5 Closing Facts Every Homebuyer Should Know

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Whether you’re a first-time homebuyer or looking to purchase a new home, it’s important to know the workings of the real estate closing process. The highly regulated title and escrow industry may have changed since your last closing experience. And if you’re new to the home buying process, settlement procedures can be confusing. Here are five key facts every homebuyer should know about the closing process.

  1. Lender’s and Owner’s Title Insurance are different types of policies. Nearly all lenders require homebuyers to purchase a Lender’s Title Insurance Policy. An Owner’s Title Insurance Policy, while not mandatory, is highly recommended. An Owner’s Policy protects your financial and real estate interests as the new homeowner, in the event title troubles arise after closing.


  1. Careful review of the Closing Disclosure (CD) Form is highly important. Your lender will remit to you a Closing Disclosure Form at least three business days prior to your closing date. This document provides detailed information regarding your loan, payment requirements and closing fees. Careful review of this document upon receipt is imperative. Any discrepancies you detect or concerns you have should be resolved prior to sitting at the closing table.


  1. Proper identification is required at closing. Be sure to bring a current driver’s license or passport to your closing. If a representative is attending the closing and signing on your behalf by Power of Attorney (POA), the original POA document will be required.


  1. Closing funds must be submitted in certified form or wire transfer (if funds are needed for closing). Personal checks (unless under $500) and cash typically are not accepted. Wired funds must be received no later than the day of closing.


  1. As the homebuyer, you have the option of whether to request a boundary survey prior to closing. A boundary survey is a formal document outlaying the exact location and position of your property lines, and any easements that may exist in relation to the property. It serves to mitigate any future disputes over your property in the event another party attempts to claim a portion of your property as their own.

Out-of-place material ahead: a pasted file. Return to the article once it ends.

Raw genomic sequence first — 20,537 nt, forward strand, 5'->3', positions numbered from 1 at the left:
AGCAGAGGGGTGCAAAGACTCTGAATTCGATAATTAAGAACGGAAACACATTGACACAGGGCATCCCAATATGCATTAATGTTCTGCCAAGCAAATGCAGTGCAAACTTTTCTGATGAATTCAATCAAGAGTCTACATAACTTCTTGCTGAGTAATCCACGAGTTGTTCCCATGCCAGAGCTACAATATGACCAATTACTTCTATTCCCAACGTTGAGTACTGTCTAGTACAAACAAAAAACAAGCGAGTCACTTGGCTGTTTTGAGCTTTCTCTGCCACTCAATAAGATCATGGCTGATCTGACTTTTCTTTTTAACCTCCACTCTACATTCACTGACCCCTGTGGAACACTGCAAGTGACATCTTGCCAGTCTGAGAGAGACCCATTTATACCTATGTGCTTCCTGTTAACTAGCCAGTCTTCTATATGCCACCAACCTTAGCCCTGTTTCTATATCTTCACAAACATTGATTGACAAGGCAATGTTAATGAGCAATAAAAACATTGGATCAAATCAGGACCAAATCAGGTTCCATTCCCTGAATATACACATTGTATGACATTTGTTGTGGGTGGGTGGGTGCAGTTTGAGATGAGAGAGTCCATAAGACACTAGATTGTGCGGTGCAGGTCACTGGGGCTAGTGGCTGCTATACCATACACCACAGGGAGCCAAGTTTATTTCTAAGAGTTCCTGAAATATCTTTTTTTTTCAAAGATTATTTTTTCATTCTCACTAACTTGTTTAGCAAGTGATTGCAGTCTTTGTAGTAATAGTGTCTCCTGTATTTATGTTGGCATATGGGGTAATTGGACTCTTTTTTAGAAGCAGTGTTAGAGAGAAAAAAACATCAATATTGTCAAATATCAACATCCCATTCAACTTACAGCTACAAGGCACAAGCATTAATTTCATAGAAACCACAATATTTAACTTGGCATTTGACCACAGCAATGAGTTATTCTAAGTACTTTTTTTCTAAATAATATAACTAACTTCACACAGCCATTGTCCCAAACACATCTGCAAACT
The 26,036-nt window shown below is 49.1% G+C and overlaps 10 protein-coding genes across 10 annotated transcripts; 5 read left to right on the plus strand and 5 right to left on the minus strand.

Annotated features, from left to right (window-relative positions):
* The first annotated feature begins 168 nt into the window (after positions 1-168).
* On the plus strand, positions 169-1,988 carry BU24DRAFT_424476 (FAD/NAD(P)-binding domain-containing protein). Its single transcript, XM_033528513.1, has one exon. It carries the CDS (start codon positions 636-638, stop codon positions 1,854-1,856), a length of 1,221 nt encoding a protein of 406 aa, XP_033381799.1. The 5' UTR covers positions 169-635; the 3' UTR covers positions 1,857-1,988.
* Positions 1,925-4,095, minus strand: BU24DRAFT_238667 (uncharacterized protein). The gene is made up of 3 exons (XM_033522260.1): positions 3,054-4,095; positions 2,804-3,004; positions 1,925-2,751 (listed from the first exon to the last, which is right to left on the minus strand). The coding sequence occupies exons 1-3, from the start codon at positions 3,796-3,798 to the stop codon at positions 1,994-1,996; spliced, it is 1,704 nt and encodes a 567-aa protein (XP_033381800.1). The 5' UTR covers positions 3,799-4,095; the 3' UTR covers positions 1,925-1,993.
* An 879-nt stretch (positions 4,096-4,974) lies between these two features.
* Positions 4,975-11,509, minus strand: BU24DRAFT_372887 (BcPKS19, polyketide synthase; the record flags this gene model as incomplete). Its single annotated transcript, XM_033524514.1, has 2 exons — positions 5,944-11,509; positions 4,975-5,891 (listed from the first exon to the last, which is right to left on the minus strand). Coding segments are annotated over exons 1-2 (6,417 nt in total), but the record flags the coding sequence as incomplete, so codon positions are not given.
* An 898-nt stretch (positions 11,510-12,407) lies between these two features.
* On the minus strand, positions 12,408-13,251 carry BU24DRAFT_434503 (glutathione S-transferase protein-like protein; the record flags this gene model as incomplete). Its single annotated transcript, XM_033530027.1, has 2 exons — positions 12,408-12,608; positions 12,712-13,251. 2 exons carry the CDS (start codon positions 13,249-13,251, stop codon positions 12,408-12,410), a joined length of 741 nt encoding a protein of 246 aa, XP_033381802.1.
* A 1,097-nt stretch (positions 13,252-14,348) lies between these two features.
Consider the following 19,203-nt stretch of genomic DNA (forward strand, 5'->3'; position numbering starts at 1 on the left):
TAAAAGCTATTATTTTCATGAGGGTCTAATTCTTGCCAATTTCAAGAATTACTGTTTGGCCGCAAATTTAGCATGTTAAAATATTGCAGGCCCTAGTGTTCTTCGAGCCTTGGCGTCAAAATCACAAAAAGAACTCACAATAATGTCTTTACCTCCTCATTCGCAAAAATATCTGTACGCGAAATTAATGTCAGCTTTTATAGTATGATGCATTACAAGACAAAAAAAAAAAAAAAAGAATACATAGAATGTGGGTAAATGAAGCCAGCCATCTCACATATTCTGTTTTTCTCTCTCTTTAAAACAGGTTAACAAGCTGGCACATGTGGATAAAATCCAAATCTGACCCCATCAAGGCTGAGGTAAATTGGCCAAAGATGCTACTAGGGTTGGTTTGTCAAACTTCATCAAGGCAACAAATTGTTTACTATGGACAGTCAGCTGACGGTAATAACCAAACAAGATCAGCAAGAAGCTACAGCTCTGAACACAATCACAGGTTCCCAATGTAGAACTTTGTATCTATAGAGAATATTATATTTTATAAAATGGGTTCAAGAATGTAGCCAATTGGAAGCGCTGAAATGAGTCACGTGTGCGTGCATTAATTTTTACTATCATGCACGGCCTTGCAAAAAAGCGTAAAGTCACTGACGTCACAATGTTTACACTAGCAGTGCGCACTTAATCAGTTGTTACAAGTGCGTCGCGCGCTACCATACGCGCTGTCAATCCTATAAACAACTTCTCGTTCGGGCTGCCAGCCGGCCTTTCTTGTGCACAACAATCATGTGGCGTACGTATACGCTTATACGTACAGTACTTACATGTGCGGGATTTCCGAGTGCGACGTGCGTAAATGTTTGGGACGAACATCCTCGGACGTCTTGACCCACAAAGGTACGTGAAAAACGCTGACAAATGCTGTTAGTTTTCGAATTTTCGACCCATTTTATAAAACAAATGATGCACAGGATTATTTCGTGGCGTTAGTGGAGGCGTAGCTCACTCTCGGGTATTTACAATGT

Educating yourself on current settlement proceedings and doing your due diligence when it comes closing on your new home is key to facilitating a smooth closing process. Remaining well-aware of the proceedings also helps ensure there are no unwelcomed “surprises” on the day of closing.

Have questions about the closing process? Contact the Linear Title & Escrow team today!


Common Barriers to a Timely Closing


A “closing date” in real estate transactions is established by the lender. But as many well know, that magical date is subject to change dependent on a range of issues. Closing dates are scheduled for around 45 days following loan approval (on average) and most do, in fact, close on such anticipated day and time. However, often there are barriers along the way that cause delays in the scheduled time to close. Here are a few of those most common:

  • Title Defects: Title problems can impede the proper transfer of property ownership from the seller to the buyer, and must be resolved prior to closing. While some title defects involve simple refiling of corrected or accurate documents, others require more time (sometimes even time in court) to sort out discrepancies in the chain of title.


  • Home Appraisal Issues: When a home appraisal comes in lower than expected, the loan typically will not fund for the contract price. Underappraisals certainly can delay the closing date, and may even lead to cancellation of the contract.


  • Home Repairs: Repairs identified during the home inspection must be resolved prior to closing, unless the buyer and seller come to some other arrangement. The type of repair, agreement and willingness of the homeowner to expedite this activity all impact the rate at which home repair issues stall the closing process.


  • Lender Delays: Lenders may ask for additional income-, asset- or debt-related documents to ensure the buyer is financially able to pay the mortgage on the home. Timely submission of any requested information can help minimize delays of this type.


  • Incongruities on CD Form: The Closing Disclosure (CD) Form is the document outlaying details of the loan, closing fees, payoff amounts, and other financial information relevant to the buyer and seller sides of the transaction. The lender must submit this document to both parties at least three business days prior to closing. Any discrepancies in the figures contained in this form must be resolved before going to closing, and will defer the closing date until this occurs.


Learn more about barriers to closing from our knowledgeable team! Contact Linear Title & Escrow today.